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powder coating, agriculture, coating farm equipment

Bridgeview Manufacturing produces large farm equipment such as this Pulldozer Land Shaper. All of the company’s products receive a powder coated finish. Photo Credit: All photos courtesy of Bridgeview Manufacturing

Bridgeview Manufacturing in Gerald, Saskatchewan was formed in 1983 when founder Kevin Hruska set out to combine his love of farming with his welding skills and began building farm equipment for local customers. Today, Bridgeview produces such machines as the Bale King Bale Processor, Grain Express grain handling systems, the Bale King Rake V-Rake line, and its Pulldozer Land Shapers and Scrapers. The company boasts a 70,000 square foot factory and its machines are distributed throughout Canada, the United States, Eastern Europe and Australia. Bridgeview also offers custom manufacturing and its capabilities include precision CNC punch, CNC press brake, shearing and welding.

Bridgeview powder coats its products and found itself looking for additional guidance and technical support. The company sought to improve the uniformity in coating thickness for its products. 

“We needed help with how to best finish some of our large items,” says Riley Apland, who handles purchasing and parts at Bridgeview. “Our powder wasn’t getting baked properly.”

Bridgeview turned to TIGER Drylac (Guelph, Ontario) for help improving film thickness uniformity, transfer efficiency, and Faraday penetration. In some instances Bridgeview’s powder was dripping down the edges of parts, yielding excessive film builds of 7.0 mils at the bottom of the part. TIGER Drylac sales engineers and application field specialists ran multiple production trials at Bridgeview, calculating film thickness, gloss and transfer efficiency. Collaboration was required across production, process engineering and R&D teams in the facility. The result was powder that charged more consistently and ultimately established an even film build from top to bottom, averaging 4.2 to 5.0 mils over the areas in question.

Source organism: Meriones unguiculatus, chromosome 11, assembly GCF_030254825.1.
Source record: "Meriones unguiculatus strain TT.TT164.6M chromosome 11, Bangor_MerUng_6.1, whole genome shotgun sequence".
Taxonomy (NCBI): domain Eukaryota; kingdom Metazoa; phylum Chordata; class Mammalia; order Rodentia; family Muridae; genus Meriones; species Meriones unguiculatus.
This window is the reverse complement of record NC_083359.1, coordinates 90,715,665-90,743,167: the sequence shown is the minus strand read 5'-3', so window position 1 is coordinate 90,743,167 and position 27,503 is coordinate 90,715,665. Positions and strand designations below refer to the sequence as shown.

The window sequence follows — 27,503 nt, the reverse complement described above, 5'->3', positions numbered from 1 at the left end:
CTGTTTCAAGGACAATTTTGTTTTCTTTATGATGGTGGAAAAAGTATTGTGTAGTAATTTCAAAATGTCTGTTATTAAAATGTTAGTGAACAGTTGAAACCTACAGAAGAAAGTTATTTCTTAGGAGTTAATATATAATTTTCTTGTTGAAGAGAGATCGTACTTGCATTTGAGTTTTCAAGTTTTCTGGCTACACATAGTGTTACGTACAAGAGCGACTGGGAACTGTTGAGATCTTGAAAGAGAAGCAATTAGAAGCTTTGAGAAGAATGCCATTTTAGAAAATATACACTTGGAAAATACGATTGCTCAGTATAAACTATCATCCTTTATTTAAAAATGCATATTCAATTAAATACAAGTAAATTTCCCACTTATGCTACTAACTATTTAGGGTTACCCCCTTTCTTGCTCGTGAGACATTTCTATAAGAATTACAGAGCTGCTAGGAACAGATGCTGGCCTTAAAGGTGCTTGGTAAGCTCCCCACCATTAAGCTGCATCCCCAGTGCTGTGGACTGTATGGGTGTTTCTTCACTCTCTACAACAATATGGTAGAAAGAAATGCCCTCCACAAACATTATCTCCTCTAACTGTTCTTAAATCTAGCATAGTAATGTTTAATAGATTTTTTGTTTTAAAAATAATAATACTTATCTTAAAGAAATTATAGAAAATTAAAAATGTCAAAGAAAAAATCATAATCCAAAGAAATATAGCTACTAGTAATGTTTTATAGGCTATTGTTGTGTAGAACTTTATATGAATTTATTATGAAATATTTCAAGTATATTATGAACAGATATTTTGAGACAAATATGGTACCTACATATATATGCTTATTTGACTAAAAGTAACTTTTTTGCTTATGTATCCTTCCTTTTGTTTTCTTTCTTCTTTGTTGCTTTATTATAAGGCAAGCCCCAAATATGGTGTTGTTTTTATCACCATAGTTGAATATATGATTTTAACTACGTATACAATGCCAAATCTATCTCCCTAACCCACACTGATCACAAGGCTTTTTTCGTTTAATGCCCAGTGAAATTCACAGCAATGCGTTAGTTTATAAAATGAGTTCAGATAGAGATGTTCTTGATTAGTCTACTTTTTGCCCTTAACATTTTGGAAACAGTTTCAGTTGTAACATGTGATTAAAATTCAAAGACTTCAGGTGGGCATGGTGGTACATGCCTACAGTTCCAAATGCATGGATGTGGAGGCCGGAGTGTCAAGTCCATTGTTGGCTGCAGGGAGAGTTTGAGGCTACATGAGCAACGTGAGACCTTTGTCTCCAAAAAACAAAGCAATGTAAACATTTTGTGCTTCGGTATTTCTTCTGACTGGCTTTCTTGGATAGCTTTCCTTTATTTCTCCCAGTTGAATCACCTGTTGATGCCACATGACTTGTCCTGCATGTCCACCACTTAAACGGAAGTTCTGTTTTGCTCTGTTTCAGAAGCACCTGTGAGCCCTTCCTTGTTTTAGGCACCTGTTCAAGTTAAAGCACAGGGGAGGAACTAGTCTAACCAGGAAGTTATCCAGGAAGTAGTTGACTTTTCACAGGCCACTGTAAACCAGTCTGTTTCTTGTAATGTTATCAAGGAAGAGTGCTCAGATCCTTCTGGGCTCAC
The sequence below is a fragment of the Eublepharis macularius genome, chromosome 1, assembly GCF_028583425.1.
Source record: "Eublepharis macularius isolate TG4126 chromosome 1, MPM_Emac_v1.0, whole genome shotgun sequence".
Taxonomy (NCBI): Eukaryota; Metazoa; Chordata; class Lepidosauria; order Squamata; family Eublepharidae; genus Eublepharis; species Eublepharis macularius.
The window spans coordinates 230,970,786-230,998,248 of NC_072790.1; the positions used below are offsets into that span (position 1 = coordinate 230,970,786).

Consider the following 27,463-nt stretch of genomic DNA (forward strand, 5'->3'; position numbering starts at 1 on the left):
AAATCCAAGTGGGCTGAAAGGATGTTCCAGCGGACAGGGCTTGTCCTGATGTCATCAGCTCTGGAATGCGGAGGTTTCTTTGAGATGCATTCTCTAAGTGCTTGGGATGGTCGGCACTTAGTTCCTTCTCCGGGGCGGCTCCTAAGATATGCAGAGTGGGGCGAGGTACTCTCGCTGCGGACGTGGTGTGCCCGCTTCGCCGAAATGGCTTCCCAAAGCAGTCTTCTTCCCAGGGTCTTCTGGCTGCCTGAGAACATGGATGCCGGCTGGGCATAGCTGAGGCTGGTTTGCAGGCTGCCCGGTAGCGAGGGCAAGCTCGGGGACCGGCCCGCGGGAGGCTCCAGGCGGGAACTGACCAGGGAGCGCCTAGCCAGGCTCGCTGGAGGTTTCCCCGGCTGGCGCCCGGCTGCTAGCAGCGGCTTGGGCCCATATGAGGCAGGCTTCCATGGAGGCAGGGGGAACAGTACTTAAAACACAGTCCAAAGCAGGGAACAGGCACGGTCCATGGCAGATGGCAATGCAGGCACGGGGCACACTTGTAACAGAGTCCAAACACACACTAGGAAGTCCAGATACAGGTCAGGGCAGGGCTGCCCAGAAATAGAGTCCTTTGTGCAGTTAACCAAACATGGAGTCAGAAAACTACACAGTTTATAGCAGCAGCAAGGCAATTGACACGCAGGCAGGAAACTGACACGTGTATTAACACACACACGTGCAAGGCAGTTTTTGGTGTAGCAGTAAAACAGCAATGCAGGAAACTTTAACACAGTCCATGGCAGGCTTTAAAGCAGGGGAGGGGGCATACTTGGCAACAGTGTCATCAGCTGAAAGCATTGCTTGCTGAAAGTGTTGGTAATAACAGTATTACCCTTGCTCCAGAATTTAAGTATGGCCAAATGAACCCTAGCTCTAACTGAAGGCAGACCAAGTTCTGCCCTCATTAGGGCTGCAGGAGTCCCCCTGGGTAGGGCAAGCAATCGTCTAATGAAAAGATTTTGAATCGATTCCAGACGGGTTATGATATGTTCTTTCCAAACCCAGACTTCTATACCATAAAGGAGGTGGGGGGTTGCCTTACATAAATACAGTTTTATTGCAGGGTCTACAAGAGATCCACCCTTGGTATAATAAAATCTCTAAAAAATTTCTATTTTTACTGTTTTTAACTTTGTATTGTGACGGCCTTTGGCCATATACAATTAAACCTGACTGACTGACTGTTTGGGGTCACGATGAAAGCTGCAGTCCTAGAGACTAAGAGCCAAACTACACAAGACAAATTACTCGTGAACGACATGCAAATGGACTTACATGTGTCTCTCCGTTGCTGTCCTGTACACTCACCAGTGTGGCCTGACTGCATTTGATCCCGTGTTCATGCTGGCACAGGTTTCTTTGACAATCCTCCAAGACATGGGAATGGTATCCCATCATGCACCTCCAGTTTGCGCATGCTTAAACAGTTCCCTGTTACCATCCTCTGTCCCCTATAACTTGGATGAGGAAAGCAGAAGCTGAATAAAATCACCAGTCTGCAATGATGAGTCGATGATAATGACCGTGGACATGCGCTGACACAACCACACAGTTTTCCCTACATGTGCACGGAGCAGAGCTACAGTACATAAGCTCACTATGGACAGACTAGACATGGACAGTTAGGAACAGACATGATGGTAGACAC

powder coating, agriculture, coating farm equipment

Bridgeview Manufacturing turned to TIGER Drylac for support achieving uniform coating thickness and improved coverage for parts with sharp edges.

According to Apland, the collaboration helped improve coverage on sharp edges of the parts, which is a critical requirement in the agricultural industry. 

“With the color of our powder — which is a construction yellow — it’s tough to cover edges,” he says. “[TIGER] helped find the balance, giving us a nice smooth finish and still getting edge coverage.”

Bridgeview was also looking for ways to improve efficiencies. The company’s massive agriculture blades require steel shot blasting and preheating before coating. Apland explains that before any powder is sprayed, the parts are pre-baked to remove the oils from the steel — this ensures that oils do not surface underneath the coat during the cure cycle, whic can cause defects. However, Bridgeview’s technicians found that if parts were sprayed at temperatures above 100°F, there was significant dulling of the finish. As a result, technicians would often find themselves waiting 60 minutes to allow the blades to cool. TIGER Drylac provided powder that allowed parts to be sprayed at warmer temperatures ranging from 130°F–175°F. This eliminated gloss loss, reduced orange peel and improved penetration into Faraday areas.

powder coating booth

In addition to improving film thickness uniformity, Bridgeview was looking for ways to minimize powder waste and reduce defects and re-work.

Bridgeview also wanted to minimize powder waste and reduce defects. With an optimal particle size distribution, TIGER Drylac powder stuck to parts and reduced re-work. The powder coating, combined with harmonization of electrostatic forces, airflow rates and part density/racking, helped Bridgeview improve first-pass transfer efficiency and reduced powder waste by 75%. 

Ultimately what Apland says made the biggest difference was the expertise and support TIGER Drylac offered. “We needed someone to just spend some time with us and understand what we were trying to do,” he says.